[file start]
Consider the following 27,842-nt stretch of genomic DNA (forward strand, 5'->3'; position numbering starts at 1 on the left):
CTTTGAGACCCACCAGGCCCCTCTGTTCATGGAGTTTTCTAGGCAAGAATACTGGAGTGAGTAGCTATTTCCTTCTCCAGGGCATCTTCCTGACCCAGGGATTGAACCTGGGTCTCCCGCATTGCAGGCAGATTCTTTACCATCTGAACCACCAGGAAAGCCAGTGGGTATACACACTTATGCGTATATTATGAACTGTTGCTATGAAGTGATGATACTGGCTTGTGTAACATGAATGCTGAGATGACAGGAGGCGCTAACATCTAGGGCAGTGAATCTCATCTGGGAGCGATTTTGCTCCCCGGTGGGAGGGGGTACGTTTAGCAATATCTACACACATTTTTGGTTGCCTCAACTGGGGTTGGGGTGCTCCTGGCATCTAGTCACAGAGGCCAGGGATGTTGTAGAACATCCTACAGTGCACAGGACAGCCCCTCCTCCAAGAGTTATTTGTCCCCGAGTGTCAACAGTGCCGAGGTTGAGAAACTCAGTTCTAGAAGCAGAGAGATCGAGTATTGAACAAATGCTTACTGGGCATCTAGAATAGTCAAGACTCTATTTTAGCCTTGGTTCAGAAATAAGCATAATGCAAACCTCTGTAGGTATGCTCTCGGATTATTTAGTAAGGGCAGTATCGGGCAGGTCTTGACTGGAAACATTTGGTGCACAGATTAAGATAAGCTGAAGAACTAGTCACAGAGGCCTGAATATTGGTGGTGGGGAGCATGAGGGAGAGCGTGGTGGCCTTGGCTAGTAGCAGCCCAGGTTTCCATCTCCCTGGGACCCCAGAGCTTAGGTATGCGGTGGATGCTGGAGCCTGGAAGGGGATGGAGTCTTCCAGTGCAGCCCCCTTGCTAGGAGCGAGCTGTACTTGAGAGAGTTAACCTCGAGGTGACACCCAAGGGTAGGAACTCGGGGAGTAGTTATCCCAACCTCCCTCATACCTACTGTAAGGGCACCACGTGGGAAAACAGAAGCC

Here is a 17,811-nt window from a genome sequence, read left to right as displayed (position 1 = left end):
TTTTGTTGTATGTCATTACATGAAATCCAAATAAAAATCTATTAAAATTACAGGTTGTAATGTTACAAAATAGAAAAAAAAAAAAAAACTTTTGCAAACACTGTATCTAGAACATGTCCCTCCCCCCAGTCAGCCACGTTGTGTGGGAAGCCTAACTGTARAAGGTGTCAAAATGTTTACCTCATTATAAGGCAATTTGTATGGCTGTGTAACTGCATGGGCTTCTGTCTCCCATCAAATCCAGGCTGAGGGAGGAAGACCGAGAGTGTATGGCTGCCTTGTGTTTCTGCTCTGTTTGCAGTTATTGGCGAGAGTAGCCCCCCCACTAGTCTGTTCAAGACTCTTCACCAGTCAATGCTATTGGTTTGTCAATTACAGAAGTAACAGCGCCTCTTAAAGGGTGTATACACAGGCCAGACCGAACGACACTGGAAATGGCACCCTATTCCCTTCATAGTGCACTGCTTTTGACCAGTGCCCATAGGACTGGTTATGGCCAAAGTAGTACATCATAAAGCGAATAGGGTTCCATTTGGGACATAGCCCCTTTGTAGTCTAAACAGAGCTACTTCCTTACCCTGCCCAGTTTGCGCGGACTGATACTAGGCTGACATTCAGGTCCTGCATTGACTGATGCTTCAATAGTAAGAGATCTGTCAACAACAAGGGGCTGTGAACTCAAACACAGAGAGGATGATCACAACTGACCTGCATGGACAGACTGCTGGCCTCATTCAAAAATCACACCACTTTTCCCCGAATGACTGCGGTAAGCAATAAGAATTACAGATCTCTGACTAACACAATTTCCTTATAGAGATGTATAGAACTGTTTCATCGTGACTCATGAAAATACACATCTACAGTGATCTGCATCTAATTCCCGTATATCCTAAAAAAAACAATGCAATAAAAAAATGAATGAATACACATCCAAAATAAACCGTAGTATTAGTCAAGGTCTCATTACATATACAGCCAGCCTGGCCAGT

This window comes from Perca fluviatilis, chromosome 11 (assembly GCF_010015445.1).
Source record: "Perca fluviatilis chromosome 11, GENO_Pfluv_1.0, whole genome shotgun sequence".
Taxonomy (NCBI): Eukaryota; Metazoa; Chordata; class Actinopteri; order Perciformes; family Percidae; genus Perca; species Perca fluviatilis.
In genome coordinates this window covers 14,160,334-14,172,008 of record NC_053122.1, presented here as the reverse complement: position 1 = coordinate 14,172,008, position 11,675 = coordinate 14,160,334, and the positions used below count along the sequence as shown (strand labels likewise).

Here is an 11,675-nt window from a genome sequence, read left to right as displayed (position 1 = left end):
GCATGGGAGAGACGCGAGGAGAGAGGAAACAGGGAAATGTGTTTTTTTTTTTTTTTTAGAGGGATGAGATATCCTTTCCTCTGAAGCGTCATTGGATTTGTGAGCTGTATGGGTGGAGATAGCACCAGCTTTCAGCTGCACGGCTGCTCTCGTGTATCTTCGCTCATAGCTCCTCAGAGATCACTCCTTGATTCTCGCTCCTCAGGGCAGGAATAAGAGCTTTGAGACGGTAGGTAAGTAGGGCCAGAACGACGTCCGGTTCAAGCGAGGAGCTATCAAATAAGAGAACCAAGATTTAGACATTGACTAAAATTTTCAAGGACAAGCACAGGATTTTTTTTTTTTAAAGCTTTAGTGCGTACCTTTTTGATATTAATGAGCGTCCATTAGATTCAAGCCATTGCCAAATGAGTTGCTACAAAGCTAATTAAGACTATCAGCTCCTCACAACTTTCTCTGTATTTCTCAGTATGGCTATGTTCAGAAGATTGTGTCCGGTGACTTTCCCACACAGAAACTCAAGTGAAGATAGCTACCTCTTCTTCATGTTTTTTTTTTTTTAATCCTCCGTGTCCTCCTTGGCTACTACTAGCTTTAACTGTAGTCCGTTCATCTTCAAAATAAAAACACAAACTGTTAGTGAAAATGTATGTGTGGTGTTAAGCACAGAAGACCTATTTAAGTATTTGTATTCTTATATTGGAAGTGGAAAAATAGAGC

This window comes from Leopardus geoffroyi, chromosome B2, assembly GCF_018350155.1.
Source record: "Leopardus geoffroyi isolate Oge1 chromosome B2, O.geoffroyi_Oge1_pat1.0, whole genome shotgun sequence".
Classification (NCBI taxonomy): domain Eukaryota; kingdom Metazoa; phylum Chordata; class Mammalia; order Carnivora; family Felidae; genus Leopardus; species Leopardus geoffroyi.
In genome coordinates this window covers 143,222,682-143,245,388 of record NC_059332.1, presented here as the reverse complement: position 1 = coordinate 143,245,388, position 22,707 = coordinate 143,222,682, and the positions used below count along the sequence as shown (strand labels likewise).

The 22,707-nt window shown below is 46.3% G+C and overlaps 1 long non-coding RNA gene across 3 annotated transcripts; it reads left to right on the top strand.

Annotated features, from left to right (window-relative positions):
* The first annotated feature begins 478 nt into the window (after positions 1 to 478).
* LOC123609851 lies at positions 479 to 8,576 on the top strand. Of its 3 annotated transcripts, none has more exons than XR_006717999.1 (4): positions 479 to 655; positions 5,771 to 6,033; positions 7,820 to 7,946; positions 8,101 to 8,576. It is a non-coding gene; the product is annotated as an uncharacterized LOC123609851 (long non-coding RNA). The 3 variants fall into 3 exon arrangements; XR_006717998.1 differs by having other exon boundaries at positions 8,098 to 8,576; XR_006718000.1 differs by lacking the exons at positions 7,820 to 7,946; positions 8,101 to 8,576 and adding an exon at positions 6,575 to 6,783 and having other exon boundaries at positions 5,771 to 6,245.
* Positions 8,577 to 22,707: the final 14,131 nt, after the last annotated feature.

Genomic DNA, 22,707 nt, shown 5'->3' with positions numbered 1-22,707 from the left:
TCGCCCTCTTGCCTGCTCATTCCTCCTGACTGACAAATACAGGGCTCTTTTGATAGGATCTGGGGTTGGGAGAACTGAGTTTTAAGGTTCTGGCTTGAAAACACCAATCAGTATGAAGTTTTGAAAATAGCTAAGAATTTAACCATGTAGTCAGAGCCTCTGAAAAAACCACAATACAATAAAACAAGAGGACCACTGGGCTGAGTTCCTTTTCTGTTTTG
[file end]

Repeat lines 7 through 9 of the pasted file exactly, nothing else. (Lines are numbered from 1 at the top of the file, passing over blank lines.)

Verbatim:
Taxonomy (NCBI): Eukaryota; Metazoa; Chordata; class Actinopteri; order Perciformes; family Percidae; genus Perca; species Perca fluviatilis.
In genome coordinates this window covers 14,160,334-14,172,008 of record NC_053122.1, presented here as the reverse complement: position 1 = coordinate 14,172,008, position 11,675 = coordinate 14,160,334, and the positions used below count along the sequence as shown (strand labels likewise).

Here is an 11,675-nt window from a genome sequence, read left to right as displayed (position 1 = left end):